Capital Formation: In Nigeria, the issue of capital formation may be addressed along two dimensions- how to increase the propensity to save of the save of the people in the lower income groups and how to utilize current savings for capital formation. Consequently, the two sources of capital formation in Nigeria are domestic and external sources
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External Sources: These include:
- Increase in National income: An increase in national income will tend to raise the income of the people. This is achieved when existing techniques and resources are employed effectively and productively. For instance, in Nigeria so many mineral deposits such as Zink, Lead, Stone, Iron Ore, etc. are laying waste. Efficient taping of all these resources would potentially increase national income and income on the people by extension.
- Establishment of financial institutions: There exist the needs to establish financial institutions where small savers can safely deposit their money with confidence.
A well-developed money and capital market by the Central Bank of Nigeria can give further impetus in this direction.
3. Rural savings: Savings is the excess of income over consumption. It is the stock of assets and ways of holding them (Black, 2003). Rural savings is, therefore, a means of encouraging rural people to save part of their income through rural debentures and rural development projects. Government securities may be attached to particular
development projects in these areas because mobilization of rural savings might lead to more rapid development. Such voluntary savings can even lead to that “critical minimum” which is so essential for desired take-off.
4. Savings Drives: This is a concerted effort in the form of
propaganda and social education by government to persuade people to save in their own interest or in the interest of their families. For instance, such savings could be used for imparting education to their children, building a house, etc.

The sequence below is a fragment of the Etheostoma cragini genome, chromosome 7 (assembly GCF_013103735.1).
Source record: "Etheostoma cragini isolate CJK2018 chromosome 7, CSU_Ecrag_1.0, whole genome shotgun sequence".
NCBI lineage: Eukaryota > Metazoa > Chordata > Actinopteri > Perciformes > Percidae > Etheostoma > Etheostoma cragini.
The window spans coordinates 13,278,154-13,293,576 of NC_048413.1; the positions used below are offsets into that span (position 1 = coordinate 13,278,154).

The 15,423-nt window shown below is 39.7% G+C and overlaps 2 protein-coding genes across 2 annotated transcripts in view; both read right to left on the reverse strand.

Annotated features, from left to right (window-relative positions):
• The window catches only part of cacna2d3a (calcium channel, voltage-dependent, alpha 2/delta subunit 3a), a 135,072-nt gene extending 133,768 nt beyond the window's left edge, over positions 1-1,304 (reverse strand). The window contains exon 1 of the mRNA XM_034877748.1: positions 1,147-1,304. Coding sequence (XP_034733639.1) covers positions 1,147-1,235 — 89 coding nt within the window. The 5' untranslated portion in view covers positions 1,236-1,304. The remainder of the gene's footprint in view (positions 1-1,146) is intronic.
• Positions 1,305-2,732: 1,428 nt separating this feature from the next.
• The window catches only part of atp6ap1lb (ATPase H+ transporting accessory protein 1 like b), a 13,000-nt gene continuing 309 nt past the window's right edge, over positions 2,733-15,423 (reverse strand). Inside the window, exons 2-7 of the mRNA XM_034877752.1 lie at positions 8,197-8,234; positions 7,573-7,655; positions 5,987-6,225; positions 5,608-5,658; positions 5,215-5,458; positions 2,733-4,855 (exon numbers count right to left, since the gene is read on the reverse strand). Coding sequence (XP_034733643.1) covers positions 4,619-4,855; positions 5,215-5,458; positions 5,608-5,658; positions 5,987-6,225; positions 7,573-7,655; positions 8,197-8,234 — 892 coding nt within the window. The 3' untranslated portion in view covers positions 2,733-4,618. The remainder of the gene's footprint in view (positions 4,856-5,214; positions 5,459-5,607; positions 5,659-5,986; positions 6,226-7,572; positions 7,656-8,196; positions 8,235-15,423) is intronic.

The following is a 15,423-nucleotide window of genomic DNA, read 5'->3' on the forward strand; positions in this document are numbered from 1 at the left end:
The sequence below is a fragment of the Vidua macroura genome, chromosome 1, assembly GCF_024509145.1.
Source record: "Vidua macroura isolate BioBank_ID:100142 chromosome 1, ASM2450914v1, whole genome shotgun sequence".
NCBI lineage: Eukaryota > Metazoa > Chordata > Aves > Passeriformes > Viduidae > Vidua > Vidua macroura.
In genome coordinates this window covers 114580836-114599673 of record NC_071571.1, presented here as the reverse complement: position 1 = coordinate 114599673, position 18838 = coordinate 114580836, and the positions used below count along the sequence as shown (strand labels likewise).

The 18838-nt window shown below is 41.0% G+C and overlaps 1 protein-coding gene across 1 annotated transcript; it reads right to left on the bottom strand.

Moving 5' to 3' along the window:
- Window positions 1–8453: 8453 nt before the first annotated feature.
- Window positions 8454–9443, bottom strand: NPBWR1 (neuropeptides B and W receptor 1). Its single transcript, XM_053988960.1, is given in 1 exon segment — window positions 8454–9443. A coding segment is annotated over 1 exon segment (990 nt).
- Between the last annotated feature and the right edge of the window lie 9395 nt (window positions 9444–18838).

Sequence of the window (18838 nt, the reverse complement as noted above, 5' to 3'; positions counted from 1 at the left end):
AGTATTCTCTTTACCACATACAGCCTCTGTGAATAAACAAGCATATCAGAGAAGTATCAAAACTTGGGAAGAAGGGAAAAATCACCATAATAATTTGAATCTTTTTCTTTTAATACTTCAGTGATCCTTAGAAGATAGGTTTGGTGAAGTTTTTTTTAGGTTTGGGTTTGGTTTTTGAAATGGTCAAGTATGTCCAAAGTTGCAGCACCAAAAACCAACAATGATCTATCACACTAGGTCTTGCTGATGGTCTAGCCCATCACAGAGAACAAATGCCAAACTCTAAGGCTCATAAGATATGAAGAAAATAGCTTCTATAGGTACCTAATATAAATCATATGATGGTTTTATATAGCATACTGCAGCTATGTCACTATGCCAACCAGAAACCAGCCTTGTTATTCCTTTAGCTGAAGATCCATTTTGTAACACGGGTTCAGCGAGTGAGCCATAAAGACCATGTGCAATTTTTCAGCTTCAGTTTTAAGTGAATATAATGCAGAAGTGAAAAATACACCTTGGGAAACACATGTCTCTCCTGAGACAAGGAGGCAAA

- Fiscal Measures: Since sufficient voluntary savings are not forth coming for capital formation in Nigeria, the government is in a better position to mobilize them through various fiscal and monetary measures. These measures may be in the form of budgetary surplus through increase in taxation, and expansion of export sector.
Notwithstanding, the search for capital for sustainable economic development in Nigeria has never been limited to either the international or domestic source. Thus, while Nigeria has endeavoured to encourage investment through domestic savings using fiscal and monetary policies, it has also ventured out the international capital market to procure the much needed fund for sustainable economic development.
The phenomena of underdevelopment must be viewed in both national and international context. Economic and social forces both internal and external are responsible for low capital formation in Nigeria which, indeed, is highly crucial and critical for sustainable development. In view of the above, this paper wishes to recommend as follows.
- Private and corporate bodies should be properly educated and sensitized on the need to reduce high present consumption rate so as to increase / accumulate savings for investment.
- Government at all levels should invest on strategic and productive projects that are catalysts for rapid sustainable development. Wasteful spending should be avoided.
- On the international scene, the successful pursuit of sustainable economic and social development require the formulation of appropriate strategies with the developing countries and modification of the present international economic system to make it more responsive to the needs of the developing countries, Nigeria inclusive.
- Nigeria, as a member of the international community cannot live in isolation. Therefore, it has to shop for foreign capital as well as mobilize, appropriately, domestic savings to enable it execute its development projects as to ensure sustainable development.
In this paper, attempt has been made to review the need to accelerate capital formation in Nigeria so as to engender sustainable economic development. The literature on economic development explicitly recognizes the importance of investment as a key factor determining the growth rate of various sectors of the economy. Indeed no meaningful investment can be achieved without corresponding savings. Savings are made with serious emphasis on reducing consumption of current earnings or income.